Ferguson was another baker’s shop and was owned by a couple with a grown-up son who worked in the shop. They were popular with the school children because they sold ha’penny and penny bags of broken biscuits. I used to wonder how they had so many broken ones, did they get them from a factory or did they break them specially? As well as Ben’s, there were two other cafés – Baldi’s, with Dino and Gina, and Coia’s who had Enrico and Betsy.

At the end of the shops was another butcher, Blackwood’s. But before it was my second favourite after Ben’s. It was always called ‘The Fancywork Shop’. I wish I could recall the name of the lovely woman who owned it. It may have been Miss Fraser but I can’t be sure. She was always ready to help with matching threads or buying transfers. There were wooden chests with narrow drawers which, when opened, revealed a rainbow of coloured Anchor embroidery thread or tapestry thread. Then there were all the wools and fabrics, dress patterns, knitting patterns, etc. From a young age I loved embroidery but never felt the same about knitting. Across the road was Joanna’s Hairdressing Salon.

Dressed for school

Dressed for school

Heading back to the Cross, we passed a pharmacy, the veterinary surgeon, Galbraith’s the Grocer and Sheridan the Butcher. Any others are lost in the deep recesses! Then came Kilmacolm Public School where I spent so many happy years. The Boys’ playground was first, then the building and the Girls’ playground was on the other side at the back. There was a Hall where we had our Drill, Cookery and Housewifery, and Woodwork. It was used by various organisations too. The Headmaster’s house was next to the School. Mr Steele was always firm but fair. The teachers I remember were Miss McLintock, Miss Steedman, Miss White, Miss Aitken, Mr Nicol and Mr Souter. I still remember Miss McLintock’s style of dress and admired it tremendously – always a tailored jacket, green or brown and a culotte skirt. She had auburn hair and looked lovely.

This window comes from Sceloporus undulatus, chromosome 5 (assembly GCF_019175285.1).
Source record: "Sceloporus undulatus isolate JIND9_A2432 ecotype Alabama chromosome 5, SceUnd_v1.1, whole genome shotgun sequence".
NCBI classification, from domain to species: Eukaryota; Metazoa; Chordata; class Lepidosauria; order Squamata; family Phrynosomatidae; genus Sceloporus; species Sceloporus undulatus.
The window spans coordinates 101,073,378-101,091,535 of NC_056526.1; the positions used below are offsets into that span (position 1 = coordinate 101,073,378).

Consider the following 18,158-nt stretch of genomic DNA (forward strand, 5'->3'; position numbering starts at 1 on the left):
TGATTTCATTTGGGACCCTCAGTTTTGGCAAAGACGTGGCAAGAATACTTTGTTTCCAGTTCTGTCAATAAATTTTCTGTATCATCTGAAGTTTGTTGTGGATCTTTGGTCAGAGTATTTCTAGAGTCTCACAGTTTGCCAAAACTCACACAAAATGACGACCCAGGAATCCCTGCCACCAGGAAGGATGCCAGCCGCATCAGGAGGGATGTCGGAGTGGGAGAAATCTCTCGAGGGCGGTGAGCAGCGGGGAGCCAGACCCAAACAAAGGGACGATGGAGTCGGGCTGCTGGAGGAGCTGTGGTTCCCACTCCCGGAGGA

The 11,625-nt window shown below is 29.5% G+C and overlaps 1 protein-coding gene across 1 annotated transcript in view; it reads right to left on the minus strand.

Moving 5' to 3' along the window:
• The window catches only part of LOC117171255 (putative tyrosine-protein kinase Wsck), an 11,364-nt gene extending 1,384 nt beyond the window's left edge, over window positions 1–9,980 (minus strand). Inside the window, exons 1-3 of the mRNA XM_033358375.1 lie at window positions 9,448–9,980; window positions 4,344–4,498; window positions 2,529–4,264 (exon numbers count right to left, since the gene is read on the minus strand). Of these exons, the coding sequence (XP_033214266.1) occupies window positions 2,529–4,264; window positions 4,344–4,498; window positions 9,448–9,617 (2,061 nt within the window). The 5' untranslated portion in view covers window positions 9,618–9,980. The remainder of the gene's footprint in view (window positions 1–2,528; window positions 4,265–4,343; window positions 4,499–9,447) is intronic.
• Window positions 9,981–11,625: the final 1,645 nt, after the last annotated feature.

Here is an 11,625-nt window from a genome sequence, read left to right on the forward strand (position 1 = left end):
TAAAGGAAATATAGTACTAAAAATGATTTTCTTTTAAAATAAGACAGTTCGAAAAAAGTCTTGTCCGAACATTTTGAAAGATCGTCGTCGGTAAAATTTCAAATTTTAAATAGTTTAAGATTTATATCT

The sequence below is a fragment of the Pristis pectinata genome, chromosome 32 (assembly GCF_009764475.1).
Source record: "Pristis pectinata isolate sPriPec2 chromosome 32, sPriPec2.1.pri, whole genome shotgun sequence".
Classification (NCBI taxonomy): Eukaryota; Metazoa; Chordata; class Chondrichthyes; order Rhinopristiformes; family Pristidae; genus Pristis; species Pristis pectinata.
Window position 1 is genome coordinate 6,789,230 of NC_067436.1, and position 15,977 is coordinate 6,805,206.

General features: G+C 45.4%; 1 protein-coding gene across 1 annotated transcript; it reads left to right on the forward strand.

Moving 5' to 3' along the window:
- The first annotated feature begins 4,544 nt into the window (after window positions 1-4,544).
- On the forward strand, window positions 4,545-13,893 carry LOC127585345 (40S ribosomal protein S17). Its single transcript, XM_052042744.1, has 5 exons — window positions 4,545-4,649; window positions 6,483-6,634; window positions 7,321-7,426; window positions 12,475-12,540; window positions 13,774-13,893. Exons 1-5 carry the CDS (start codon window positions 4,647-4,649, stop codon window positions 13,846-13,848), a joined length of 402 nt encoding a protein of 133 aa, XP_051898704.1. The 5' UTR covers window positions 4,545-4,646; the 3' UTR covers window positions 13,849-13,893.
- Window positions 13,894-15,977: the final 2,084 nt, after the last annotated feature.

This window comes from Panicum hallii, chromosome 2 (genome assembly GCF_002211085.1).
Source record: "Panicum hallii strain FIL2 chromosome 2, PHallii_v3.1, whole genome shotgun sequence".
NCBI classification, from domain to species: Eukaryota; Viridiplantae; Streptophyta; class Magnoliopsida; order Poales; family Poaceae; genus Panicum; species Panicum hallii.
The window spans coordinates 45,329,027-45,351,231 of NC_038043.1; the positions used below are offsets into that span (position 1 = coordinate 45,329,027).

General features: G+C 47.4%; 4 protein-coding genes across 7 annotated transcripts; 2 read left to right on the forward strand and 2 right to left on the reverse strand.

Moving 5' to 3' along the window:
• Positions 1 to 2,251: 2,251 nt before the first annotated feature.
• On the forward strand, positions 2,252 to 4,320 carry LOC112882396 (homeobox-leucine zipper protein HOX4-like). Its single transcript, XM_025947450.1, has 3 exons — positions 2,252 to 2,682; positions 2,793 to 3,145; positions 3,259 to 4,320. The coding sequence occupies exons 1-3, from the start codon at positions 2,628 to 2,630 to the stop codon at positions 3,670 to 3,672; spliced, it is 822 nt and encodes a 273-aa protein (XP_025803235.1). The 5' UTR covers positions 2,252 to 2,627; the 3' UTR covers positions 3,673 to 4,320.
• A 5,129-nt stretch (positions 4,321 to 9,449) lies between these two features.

Miss Aitken’s class. I’m 4th from the left in the row in front of the teacher.

Miss Aitken was a gentle person who seemed always to be calm and tranquil, and we all responded to her. She became ill during our year with her and was in hospital in Glasgow for a short time before she died. I sent her a letter to the hospital, as we were encouraged to do, and she sent me a postcard which I still have in my album. It was a sad time. It was that year, or perhaps the following one, when the girls all had a passion for autograph books! We hounded all the teachers including Mr Steele and eventually he sent a note round the classes that Autograph albums were banned from school! So we had to find fresh fields for our hobby.

Returning to 1933, when I left Miss Lang’s class I had no idea what a special summer holiday it was going to be – but you’ll need to wait a few posts to find out why!

*Shillings. 1 shilling = 5p, although it would be worth about £1.45 today.


2 thoughts on “Kilmacolm again

  1. Hi Chris..Memories stirring again for me,from your blog..My Paternal Grandfather,was a Blacksmith,,& shoed the horses in Barnard Castlte, & surrounding area..I remember going to the Coop-for butter sometimes,,but mainly getting fresh farm butter in the Market Cross..The farmers wives used to bring the butter & eggs, I used to go round all of them looking for the cheapest best buy!!!….Like you I watched at the Co-op- while the butter was patted wit two wooden pal[etts Then made into a nice oblong piece, which was then wrapped up in Greaseproof paper..I also remember the butter arriving at the Co-op once,….along the journey all the wooden barrels of butter fell off the cart & were all smashed tp bits ..A lot of people went out with dishes to get the butter,but were stopped from having it,because there was the possibility that some of the wood would have splinted & might cause a lot of harm tp them..,So it was all wasted..Happy days…Love & prayers..Marion xx